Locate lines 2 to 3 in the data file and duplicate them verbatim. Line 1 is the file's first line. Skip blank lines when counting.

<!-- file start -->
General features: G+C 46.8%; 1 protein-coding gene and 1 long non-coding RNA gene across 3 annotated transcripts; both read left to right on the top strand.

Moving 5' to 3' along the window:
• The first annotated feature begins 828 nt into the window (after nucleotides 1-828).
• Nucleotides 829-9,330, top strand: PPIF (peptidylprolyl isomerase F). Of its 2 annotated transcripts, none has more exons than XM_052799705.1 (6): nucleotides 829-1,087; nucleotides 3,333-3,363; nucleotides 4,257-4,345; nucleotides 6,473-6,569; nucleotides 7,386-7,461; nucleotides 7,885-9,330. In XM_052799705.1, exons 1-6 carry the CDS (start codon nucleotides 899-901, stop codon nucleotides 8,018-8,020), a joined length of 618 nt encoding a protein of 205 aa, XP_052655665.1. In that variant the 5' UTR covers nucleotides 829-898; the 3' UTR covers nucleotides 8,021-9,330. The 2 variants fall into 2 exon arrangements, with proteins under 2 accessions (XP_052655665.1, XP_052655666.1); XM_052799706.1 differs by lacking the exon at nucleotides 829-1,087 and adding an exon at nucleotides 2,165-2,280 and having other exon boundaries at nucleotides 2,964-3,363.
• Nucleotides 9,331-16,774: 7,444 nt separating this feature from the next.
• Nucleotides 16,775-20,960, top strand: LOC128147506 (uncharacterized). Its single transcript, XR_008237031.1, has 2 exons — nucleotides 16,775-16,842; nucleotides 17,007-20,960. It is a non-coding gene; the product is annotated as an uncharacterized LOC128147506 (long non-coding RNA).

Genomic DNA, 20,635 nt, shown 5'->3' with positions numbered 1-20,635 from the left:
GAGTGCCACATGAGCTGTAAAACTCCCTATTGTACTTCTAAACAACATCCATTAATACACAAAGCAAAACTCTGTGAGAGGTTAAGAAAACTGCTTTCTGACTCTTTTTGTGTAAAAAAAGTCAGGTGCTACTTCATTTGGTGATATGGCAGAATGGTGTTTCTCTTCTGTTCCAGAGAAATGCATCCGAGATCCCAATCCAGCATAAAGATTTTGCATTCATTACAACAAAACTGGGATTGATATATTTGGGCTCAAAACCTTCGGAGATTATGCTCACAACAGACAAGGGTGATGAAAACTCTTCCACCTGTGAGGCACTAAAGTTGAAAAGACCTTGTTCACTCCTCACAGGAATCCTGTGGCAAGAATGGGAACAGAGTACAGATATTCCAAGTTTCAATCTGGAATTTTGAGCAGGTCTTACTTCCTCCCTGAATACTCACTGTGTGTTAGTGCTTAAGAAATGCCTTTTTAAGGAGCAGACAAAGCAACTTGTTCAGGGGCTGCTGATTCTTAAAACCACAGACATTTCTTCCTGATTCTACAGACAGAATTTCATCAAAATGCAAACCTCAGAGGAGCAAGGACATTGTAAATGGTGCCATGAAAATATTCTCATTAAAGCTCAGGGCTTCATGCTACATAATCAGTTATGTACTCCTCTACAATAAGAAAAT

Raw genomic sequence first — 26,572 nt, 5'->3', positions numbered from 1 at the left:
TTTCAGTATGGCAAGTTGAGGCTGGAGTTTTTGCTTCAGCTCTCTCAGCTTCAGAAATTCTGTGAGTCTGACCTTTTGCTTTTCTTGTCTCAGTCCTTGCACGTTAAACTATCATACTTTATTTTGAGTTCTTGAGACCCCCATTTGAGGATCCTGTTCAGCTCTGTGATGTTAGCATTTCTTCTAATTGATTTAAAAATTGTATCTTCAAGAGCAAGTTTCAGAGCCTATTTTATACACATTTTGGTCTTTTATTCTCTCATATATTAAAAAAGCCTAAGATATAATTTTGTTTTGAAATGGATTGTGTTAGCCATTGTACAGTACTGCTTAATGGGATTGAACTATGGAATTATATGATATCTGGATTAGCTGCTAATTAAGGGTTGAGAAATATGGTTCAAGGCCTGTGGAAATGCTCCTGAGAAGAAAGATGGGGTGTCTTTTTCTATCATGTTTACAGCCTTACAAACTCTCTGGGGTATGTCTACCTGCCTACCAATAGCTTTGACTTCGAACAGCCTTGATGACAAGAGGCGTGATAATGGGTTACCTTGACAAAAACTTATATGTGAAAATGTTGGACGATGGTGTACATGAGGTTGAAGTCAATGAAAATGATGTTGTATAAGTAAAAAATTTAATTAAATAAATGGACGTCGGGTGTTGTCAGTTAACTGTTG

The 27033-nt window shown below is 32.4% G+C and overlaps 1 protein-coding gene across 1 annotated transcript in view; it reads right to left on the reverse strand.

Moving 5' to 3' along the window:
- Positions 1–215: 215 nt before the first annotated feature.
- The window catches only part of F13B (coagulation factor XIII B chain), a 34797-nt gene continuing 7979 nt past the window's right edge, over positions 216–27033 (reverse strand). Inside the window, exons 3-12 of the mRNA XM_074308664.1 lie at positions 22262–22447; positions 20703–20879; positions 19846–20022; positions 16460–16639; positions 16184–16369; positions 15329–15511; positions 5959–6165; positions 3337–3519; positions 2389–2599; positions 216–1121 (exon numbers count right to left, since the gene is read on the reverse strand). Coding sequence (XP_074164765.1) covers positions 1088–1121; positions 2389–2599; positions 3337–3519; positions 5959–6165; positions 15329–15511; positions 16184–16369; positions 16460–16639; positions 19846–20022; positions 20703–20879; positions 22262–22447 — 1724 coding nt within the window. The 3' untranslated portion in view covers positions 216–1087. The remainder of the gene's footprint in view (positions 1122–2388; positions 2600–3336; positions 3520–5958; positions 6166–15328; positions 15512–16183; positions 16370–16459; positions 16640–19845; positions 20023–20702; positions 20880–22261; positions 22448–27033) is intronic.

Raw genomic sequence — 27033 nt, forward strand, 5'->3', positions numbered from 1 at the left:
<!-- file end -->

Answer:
Moving 5' to 3' along the window:
• The first annotated feature begins 828 nt into the window (after nucleotides 1-828).